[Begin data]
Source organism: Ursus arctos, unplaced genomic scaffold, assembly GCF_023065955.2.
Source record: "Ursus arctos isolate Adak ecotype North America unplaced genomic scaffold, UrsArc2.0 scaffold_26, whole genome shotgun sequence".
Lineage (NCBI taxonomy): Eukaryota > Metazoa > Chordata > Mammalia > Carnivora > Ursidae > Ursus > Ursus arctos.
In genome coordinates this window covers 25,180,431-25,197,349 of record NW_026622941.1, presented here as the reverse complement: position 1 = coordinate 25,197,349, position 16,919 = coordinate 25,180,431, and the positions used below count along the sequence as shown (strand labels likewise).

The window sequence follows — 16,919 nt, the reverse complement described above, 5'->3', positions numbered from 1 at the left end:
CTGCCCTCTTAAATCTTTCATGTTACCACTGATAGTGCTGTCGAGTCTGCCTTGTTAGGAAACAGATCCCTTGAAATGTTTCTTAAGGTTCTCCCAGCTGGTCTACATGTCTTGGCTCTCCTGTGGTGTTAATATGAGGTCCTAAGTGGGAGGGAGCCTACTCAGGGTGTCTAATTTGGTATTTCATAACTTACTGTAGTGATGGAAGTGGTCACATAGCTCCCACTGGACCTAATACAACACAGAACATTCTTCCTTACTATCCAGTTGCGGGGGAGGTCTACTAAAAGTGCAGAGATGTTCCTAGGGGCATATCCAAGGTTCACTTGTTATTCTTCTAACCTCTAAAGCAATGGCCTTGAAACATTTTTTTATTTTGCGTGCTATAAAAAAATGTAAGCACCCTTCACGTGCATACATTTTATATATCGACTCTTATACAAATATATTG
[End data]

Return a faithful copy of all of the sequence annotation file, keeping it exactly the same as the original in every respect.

Source organism: Ursus arctos, unplaced genomic scaffold, assembly GCF_023065955.2.
Source record: "Ursus arctos isolate Adak ecotype North America unplaced genomic scaffold, UrsArc2.0 scaffold_26, whole genome shotgun sequence".
Lineage (NCBI taxonomy): Eukaryota > Metazoa > Chordata > Mammalia > Carnivora > Ursidae > Ursus > Ursus arctos.
In genome coordinates this window covers 25,180,431-25,197,349 of record NW_026622941.1, presented here as the reverse complement: position 1 = coordinate 25,197,349, position 16,919 = coordinate 25,180,431, and the positions used below count along the sequence as shown (strand labels likewise).

The window sequence follows — 16,919 nt, the reverse complement described above, 5'->3', positions numbered from 1 at the left end:
CTGCCCTCTTAAATCTTTCATGTTACCACTGATAGTGCTGTCGAGTCTGCCTTGTTAGGAAACAGATCCCTTGAAATGTTTCTTAAGGTTCTCCCAGCTGGTCTACATGTCTTGGCTCTCCTGTGGTGTTAATATGAGGTCCTAAGTGGGAGGGAGCCTACTCAGGGTGTCTAATTTGGTATTTCATAACTTACTGTAGTGATGGAAGTGGTCACATAGCTCCCACTGGACCTAATACAACACAGAACATTCTTCCTTACTATCCAGTTGCGGGGGAGGTCTACTAAAAGTGCAGAGATGTTCCTAGGGGCATATCCAAGGTTCACTTGTTATTCTTCTAACCTCTAAAGCAATGGCCTTGAAACATTTTTTTATTTTGCGTGCTATAAAAAAATGTAAGCACCCTTCACGTGCATACATTTTATATATCGACTCTTATACAAATATATTG